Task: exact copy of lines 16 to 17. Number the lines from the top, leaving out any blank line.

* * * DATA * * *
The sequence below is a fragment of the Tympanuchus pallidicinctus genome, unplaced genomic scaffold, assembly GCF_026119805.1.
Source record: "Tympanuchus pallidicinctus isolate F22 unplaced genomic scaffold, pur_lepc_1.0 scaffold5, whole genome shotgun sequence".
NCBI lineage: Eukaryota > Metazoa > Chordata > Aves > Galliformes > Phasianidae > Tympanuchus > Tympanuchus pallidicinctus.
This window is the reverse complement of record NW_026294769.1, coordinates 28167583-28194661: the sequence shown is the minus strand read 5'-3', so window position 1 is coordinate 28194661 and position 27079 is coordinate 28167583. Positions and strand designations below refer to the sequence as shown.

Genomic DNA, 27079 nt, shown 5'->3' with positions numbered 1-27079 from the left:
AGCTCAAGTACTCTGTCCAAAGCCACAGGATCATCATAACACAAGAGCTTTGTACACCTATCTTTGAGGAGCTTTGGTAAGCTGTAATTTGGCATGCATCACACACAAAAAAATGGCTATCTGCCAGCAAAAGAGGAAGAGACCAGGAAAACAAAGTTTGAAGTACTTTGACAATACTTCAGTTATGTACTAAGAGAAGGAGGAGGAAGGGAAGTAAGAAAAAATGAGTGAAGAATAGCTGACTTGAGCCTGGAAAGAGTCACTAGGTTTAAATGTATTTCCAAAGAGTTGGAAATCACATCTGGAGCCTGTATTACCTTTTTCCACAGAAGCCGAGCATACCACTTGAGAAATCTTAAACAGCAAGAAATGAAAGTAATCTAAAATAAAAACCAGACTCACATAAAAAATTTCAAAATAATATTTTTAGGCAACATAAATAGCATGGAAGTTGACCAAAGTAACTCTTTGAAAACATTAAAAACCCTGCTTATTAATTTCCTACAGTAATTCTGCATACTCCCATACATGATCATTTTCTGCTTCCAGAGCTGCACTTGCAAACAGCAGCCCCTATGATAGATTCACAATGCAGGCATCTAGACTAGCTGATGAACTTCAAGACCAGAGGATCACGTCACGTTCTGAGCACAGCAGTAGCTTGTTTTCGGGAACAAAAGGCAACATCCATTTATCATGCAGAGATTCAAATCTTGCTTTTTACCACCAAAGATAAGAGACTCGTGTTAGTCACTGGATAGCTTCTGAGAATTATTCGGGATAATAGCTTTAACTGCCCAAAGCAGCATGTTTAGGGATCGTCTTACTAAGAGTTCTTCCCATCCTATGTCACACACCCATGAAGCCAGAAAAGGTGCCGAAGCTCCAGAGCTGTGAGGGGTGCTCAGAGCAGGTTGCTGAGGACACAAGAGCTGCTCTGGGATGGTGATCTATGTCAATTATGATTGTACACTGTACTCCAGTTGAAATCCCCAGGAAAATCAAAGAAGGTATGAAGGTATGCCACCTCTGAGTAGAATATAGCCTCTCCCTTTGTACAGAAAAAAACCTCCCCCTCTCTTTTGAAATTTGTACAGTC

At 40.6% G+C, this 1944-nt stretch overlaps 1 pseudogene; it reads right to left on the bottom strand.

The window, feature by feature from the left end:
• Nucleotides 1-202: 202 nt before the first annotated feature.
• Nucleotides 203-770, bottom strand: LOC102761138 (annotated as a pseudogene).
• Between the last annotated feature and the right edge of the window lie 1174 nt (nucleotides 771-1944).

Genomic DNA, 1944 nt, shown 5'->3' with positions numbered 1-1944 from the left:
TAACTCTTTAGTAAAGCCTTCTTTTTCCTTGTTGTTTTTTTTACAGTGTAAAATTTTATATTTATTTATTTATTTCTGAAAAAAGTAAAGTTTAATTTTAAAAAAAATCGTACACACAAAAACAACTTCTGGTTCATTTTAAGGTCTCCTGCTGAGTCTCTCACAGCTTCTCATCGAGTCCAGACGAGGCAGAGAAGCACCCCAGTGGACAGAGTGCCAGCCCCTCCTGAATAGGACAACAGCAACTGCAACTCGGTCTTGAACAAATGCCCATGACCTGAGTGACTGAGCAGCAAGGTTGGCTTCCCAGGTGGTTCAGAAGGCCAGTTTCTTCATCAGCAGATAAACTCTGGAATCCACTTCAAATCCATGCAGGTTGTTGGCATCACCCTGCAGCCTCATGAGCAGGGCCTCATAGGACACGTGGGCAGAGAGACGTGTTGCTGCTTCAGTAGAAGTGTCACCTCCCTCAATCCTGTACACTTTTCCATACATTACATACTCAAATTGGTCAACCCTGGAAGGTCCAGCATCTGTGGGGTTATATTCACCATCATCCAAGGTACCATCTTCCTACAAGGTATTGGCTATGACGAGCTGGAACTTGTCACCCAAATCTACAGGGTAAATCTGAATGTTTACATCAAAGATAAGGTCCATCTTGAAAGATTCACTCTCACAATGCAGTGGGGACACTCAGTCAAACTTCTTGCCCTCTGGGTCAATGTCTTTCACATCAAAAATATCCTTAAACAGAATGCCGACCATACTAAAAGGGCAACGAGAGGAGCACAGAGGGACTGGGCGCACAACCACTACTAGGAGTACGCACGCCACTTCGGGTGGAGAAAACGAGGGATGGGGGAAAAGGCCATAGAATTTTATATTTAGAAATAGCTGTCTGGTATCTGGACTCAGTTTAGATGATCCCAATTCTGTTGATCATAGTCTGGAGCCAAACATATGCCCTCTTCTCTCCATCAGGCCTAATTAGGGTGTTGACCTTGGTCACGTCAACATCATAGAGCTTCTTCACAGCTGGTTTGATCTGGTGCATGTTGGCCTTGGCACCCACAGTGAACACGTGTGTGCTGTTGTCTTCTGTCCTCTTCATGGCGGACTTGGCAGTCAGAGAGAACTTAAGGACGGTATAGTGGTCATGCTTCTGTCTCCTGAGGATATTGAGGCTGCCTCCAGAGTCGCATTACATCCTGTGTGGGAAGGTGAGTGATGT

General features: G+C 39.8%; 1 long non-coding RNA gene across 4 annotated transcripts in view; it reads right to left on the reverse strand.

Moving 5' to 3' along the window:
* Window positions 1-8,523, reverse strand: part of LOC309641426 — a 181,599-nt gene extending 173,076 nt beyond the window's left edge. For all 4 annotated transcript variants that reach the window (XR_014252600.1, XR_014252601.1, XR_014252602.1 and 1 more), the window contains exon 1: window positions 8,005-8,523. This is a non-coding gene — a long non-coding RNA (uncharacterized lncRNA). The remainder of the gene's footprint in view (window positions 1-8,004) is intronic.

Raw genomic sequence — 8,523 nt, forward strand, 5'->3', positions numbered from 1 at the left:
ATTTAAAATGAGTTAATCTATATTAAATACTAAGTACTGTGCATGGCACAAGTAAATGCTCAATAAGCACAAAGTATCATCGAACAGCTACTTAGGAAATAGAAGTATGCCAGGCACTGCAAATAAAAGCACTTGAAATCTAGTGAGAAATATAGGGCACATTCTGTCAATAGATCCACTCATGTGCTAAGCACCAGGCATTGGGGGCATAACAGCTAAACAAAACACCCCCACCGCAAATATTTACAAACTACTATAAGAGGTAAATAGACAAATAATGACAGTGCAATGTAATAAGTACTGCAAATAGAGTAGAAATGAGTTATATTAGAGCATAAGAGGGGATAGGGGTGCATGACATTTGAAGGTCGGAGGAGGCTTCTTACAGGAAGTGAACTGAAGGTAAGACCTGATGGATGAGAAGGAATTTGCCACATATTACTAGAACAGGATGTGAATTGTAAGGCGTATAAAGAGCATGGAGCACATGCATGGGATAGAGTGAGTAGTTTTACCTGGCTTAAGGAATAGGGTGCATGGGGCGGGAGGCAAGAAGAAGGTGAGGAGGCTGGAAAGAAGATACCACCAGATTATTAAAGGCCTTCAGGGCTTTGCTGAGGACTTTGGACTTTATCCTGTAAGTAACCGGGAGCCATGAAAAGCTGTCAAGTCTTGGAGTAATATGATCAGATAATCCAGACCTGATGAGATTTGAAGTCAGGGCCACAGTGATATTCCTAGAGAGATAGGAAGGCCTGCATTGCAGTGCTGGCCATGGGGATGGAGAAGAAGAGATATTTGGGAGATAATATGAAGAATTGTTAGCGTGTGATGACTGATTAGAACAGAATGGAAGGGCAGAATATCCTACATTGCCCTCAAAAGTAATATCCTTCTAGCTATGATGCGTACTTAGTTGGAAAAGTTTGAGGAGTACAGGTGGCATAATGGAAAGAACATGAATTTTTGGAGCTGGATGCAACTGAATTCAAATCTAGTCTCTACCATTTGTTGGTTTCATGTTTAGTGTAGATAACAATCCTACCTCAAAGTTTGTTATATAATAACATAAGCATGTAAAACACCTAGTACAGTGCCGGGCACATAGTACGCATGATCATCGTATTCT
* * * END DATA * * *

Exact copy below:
* Window positions 1-8,523, reverse strand: part of LOC309641426 — a 181,599-nt gene extending 173,076 nt beyond the window's left edge. For all 4 annotated transcript variants that reach the window (XR_014252600.1, XR_014252601.1, XR_014252602.1 and 1 more), the window contains exon 1: window positions 8,005-8,523. This is a non-coding gene — a long non-coding RNA (uncharacterized lncRNA). The remainder of the gene's footprint in view (window positions 1-8,004) is intronic.

Raw genomic sequence — 8,523 nt, forward strand, 5'->3', positions numbered from 1 at the left: